The podcast 'Wind of Change' tells an incredible tale of rock and roll high jinks and Cold War shenanigans.
Its title comes from German metal band Scorpions’ 1990 hit of the same time. I won’t spoil the story.
The song’s lyrics are all about the winds of revolutionary change sweeping down the Moskva River to Gorky Park as the old Communist era comes to an end.
We also have the Germans to thank for the phrase ‘Energiewende’, which means energy turnaround.
It was coined to describe the ambitious transition the country undertook to move to renewables in the past decade.
Unfortunately, it’s been wending in the wrong direction in the past year.
One of the reasons is that, in its headlong rush to renewables, Germany ditched nuclear power and was caught out badly in its overreliance on Russian gas when that country invaded Ukraine.
It was forced into a scramble for energy last year that saw it burn more coal from fossil fuel plants that were to be decommissioned.
It has also improvised a big increase in the consumption of LNG gas which arrives from the Gulf and the US via tankers.
It all led to an increase in emissions from its energy sector last year.
Ours went up too, for other reasons. So easy on the schadenfreude (rejoicing).
It’s a salutary tale of how the best dreams of revolutions and the right intentions can go horribly wrong.
Our own wind of change took a big step forward last week.
EirGrid announced the results of the country’s first auction for offshore electricity generation.
There was some surprise that SSE Renewables’ Arklow Bank project was not successful.
It does, after all, run the country’s only existing offshore turbines, also off the coast of Arklow.
These were built 20 years ago (I know, I was there bobbing up and down in a very small boat!) to show what could be done with offshore wind.
But the technology remained too expensive at the time to be considered as part of Ireland’s gradual push towards renewable power.
Now, that’s all changed.
The price struck in Thursday's auction was actually less than the most recent onshore wind power auction.
It took many experts by surprise and ran contrary to some media speculation in the run up to the auction.
The price was just over €86 per megawatt hour (MWh) of electricity produced. That’s fixed for 20 years.
The average price of wholesale electricity struck at daily auctions in April was €125.60, according to SEMO which runs our all-island electricity market.
At the height of the energy crisis last year, it went almost as high as €400MWh and averaged around €200MWh.
The long-run average price of electricity before the crisis precipitated by the Russian invasion of Ukraine, was around €40MWh.
So sure, the price struck at the auction was more expensive than recent offshore auctions in the UK, but it’s not that much off.
Also, there are more extensive provisions to allow for inflation to increase prices paid to generators in the UK over time.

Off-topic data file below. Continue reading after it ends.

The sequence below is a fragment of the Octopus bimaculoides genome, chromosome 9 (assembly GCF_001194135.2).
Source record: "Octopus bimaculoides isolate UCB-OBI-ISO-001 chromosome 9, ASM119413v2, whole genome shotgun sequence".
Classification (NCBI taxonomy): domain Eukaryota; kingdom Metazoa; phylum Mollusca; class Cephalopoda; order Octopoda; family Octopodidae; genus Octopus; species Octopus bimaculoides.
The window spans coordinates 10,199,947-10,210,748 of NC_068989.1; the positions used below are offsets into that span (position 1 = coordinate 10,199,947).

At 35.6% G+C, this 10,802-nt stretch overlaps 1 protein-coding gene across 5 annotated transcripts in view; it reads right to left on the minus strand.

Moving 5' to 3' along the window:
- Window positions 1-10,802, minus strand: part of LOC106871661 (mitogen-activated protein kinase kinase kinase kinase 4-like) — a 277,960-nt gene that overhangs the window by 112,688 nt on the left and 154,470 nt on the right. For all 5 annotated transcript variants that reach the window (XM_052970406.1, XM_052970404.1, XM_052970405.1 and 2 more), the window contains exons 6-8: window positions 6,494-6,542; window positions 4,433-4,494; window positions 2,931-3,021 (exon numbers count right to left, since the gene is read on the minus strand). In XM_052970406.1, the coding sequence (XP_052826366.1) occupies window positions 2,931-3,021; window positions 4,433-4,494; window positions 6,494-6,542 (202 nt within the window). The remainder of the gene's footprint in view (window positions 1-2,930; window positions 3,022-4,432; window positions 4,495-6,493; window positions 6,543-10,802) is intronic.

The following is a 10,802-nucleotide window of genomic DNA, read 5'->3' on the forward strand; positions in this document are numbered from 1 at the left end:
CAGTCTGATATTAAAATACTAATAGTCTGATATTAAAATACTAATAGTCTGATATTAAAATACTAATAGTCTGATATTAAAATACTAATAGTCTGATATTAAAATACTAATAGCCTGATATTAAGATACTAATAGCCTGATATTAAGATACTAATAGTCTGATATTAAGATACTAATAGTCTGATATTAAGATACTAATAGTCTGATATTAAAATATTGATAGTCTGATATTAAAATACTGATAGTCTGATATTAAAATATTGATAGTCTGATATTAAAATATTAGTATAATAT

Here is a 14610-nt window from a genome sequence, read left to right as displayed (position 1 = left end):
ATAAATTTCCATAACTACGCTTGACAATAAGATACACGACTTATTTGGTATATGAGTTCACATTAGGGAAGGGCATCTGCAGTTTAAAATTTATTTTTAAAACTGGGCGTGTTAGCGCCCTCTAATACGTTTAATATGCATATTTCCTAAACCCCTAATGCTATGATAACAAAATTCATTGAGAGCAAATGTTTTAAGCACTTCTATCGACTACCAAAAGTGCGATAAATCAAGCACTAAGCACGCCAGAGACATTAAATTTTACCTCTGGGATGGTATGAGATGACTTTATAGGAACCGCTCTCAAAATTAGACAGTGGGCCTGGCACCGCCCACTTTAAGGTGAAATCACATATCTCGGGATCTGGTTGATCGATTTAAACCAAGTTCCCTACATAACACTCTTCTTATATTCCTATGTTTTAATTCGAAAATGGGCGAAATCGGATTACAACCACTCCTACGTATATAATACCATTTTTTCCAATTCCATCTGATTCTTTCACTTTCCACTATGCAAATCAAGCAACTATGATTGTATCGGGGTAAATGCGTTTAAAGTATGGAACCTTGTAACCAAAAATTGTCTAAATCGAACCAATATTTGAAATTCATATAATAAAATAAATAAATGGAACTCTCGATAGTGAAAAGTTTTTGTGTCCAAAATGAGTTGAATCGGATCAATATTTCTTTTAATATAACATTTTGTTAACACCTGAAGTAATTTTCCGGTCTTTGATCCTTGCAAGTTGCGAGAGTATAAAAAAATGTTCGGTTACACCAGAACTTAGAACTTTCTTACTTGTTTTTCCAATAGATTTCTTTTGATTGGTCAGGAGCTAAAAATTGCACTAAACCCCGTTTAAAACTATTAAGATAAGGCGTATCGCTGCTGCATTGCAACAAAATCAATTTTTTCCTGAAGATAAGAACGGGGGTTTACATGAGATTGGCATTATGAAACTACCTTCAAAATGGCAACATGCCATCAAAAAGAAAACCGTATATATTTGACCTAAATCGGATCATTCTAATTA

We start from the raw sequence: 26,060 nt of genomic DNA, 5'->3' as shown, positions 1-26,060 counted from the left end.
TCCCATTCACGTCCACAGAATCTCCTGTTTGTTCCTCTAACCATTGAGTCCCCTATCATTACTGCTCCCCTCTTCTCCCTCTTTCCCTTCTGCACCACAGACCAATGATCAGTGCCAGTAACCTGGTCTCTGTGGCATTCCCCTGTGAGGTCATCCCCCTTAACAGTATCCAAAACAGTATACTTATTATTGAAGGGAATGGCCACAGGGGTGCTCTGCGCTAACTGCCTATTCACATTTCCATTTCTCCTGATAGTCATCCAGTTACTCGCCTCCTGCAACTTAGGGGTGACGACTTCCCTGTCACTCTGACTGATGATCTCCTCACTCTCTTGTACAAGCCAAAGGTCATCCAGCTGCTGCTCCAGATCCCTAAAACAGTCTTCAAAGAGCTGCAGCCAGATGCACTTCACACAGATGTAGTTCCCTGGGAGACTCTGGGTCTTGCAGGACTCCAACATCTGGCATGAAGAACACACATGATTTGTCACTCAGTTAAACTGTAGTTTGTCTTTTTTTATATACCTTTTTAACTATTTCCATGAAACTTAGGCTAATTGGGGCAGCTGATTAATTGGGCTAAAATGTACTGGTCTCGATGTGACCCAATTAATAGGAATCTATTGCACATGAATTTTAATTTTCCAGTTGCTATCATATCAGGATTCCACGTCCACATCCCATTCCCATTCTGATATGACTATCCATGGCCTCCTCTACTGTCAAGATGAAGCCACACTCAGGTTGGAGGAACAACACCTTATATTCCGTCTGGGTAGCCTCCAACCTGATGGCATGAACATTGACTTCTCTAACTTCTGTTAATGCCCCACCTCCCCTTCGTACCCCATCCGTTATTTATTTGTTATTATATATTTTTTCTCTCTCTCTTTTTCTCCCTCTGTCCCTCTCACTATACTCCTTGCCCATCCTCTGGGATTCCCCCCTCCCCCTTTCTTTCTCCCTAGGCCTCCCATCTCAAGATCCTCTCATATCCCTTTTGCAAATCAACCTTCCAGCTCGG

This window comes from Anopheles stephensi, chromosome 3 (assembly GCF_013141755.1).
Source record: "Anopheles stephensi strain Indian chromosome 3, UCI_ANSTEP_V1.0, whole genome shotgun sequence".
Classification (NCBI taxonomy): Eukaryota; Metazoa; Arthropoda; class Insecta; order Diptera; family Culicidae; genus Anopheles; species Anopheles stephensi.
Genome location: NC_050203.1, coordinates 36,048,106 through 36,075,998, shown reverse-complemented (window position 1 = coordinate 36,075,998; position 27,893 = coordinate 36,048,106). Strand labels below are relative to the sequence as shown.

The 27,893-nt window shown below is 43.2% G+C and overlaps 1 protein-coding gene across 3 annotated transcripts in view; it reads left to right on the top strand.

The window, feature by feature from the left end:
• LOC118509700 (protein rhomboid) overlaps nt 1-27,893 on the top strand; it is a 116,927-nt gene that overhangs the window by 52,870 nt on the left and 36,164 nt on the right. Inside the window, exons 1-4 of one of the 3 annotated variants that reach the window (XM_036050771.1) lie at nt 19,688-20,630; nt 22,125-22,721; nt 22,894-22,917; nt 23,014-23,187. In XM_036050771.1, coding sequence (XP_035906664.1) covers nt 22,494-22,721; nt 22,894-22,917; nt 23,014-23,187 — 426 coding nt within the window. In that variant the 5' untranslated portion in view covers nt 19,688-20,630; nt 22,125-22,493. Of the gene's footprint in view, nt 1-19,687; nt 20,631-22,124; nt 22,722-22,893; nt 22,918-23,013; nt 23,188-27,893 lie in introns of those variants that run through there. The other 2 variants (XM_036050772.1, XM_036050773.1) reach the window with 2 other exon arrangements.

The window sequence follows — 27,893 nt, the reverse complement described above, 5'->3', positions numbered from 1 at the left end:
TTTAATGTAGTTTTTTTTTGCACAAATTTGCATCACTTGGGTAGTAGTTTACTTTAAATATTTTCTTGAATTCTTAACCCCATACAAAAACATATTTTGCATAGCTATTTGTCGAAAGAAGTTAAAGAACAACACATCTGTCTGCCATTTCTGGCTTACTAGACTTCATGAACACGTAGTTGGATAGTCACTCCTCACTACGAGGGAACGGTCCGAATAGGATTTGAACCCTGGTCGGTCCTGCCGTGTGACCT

The other difference with how the price was structured in this auction, and indeed in recent onshore auctions, is that if the market price goes over the fixed price then the wind power operators will have to pay the State back the difference.
In other words, the widely criticised ‘excess profits’ made by wind operators under older contracts (which are now subject to a windfall tax) won’t be made again.
So far, so good from a price perspective, unless you think we’re going back to a world where electricity will cost €40MWh. I don’t think we are in the immediate future; who knows beyond that?
The other factor in Thursday's auction is size.
When completed, the four successful projects have the potential to make up a quarter of Ireland’s project energy demand by the end of this decade. That’s good from an energy security perspective.
We will still need gas. But we should need less gas. And that should mean fewer emissions of greenhouse gases.
The final and not inconsiderable factor in realising our wind of change moment is the planning process.
All of these projects now have to go through planning.
The new agency that was meant to oversee this, the Marina Area Regulatory Authority (MARA) is not fully up and running yet.
Industry sources fret a lot about planning and worry about the capability of our system to work through what are enormous infrastructural projects.
A lot of work that goes into planning submissions has already been undertaken by the companies involved.
But it’s also clear there’s huge concern from both environmental and fishing interests about these offshore projects. This will all take time to work through.
Finally, let’s not forget the sheer scale of what’s envisaged here.
The east coast of Ireland could have approximately 185 turbines standing an incredible 300 metres tall off the coast of Skerries and stretching from the south of Dublin Bay to Wicklow.
The coast of Connemara will see several dozen turbines of this scale too.
And this is just the start.
Work is already under way on plans for offshore wind in the Celtic Sea, off our southern coast.
This is a whole new industry if its potential can be harnessed into Irish ports and supply chains.
It’s also a whole new way of imposing ourselves on our coastline and its marine ecosystem.
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